Bluefin Tuna in Atlantic Nearing Extinction, Conservation Group Says

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High-tech tuna boats from countries such as France, Italy, and Spain use sonar and airplane spotters to find schools in the remaining tuna grounds, located off the coasts of Cyprus, Egypt, and Libya. (Read "High-Tech Fishing Is Emptying Deep Seas, Scientists Warn" [February 22, 2002].)

Most of the bluefin tuna currently caught is caged alive in floating tuna farms in Croatia and across the Mediterranean. Small juvenile fish are used as seed stock in the farms.

There they are fed and fattened for about three to six months before going to market.

Much of the highly prized fish stock is exported to sushi and sashimi markets in Japan (Japan photos, maps, and more). Tuna prices can reach as much as U.S. $15 a pound ($33 a kilogram) in Tokyo. A single large adult bluefin tuna can sell for upward of $50,000.

WWF says at least 25,000 tons (23,000 metric tons), and perhaps more than 30,000 tons (27,000 metric tons), of tuna from the Mediterranean and eastern Atlantic go to Japan.

New Rules

WWF has asked the European Union, whose member nations do most of the fishing, to close bluefin tuna fisheries as an interim measure.

It has also asked ICCAT to implement a strict recovery plan before it convenes for its annual meeting in November.

"The recovery plan should include a strong reduction of fishing on the last remaining adult stock by implementing a three-month seasonal closure from May to July," Tudela said.

WWF is also calling for the real-time reporting of catches to ICCAT, the compulsory presence of ICCAT observers on vessels and at tuna farms, and the increase of the minimum catch size to 66 pounds (30 kilograms) from 22 pounds (10 kilograms).

According to Alain Bonzon, an official with the United Nations Food and Agriculture Organization, a new evaluation of eastern Atlantic and Mediterranean bluefin tuna stock is being carried out by ICCAT, and the results should be finalized before its November meeting.

East and West

Not all experts, however, paint as grim a picture as the WWF report.

Vjekoslav Ticina, a tuna expert at the Institute of Oceanography and Fisheries in Split, Croatia, agrees that "fishing bluefin tuna over maximum sustainable yield cannot be sustained over the long term and will eventually lead toward a decrease in wild bluefin tuna biomass.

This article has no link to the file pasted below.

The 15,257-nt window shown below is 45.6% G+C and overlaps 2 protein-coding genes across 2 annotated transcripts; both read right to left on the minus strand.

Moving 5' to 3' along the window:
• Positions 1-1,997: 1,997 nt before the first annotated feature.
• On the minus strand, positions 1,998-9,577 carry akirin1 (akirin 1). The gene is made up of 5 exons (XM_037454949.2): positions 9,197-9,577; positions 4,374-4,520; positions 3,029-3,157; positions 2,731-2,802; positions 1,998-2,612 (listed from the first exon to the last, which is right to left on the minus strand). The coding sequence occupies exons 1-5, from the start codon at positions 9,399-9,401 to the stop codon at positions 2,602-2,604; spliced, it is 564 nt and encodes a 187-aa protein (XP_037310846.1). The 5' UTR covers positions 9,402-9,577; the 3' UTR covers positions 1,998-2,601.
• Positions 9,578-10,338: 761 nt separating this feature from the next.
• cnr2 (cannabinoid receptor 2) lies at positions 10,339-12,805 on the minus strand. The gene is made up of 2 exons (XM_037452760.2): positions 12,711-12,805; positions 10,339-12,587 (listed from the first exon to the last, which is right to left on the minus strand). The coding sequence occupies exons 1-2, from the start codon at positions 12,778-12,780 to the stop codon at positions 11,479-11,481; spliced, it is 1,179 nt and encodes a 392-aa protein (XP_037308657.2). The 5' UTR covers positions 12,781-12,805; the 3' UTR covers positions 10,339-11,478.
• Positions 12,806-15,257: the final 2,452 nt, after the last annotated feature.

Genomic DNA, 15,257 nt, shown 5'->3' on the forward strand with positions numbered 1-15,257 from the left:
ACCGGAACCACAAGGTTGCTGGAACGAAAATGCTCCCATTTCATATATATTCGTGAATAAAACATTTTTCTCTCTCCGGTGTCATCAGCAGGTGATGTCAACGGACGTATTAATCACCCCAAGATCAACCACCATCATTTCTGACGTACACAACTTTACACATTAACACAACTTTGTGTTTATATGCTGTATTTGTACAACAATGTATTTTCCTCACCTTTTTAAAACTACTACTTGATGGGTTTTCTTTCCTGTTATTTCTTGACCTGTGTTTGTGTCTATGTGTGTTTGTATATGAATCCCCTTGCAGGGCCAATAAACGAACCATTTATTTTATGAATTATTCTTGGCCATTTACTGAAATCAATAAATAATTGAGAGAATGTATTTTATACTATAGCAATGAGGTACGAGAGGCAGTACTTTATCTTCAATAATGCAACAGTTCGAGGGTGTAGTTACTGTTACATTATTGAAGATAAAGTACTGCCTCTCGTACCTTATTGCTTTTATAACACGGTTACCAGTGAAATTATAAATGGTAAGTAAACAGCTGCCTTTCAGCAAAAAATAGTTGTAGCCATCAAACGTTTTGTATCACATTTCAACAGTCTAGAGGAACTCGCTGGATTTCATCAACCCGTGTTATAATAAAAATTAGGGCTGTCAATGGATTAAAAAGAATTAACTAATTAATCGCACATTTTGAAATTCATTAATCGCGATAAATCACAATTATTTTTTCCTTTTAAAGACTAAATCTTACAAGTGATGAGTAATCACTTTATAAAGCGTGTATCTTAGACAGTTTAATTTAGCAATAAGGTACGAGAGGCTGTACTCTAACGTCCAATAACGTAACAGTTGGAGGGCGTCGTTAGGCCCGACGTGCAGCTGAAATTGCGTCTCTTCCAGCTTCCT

"However, I think the WWF is exaggerating [in its depiction of the situation]," he said.

Ticina says there are two bluefin tuna stocks, one in the eastern Atlantic with a spawning site in the central part of the Mediterranean Sea and the other in the western Atlantic with a spawning site in the Gulf of Mexico.

"The state of the tuna stock in the Mediterranean and eastern Atlantic is much better than the state of [tuna] stock in the western Atlantic," Ticina said.

That is in part because tuna in the western stock start to spawn at age eight or higher, while tuna in the eastern stock begin to spawn at age four.

"[The eastern stock] can consequently sustain higher fishing pressure than western stock," Ticina said.

He also says there are signs that the Japanese market, the main driving force behind the tuna industry, is becoming saturated.

In addition, sea ranching, in which tuna is caught in the wild and then penned and fattened, makes it possible to satisfy greater market demand without further increase in fishing mortality, Ticina says.

"A clear distinction between [fisheries] conducted in accordance with management regulations and illegal tuna [fisheries] should be done," he said. "These activities shouldn't be put in the same basket."

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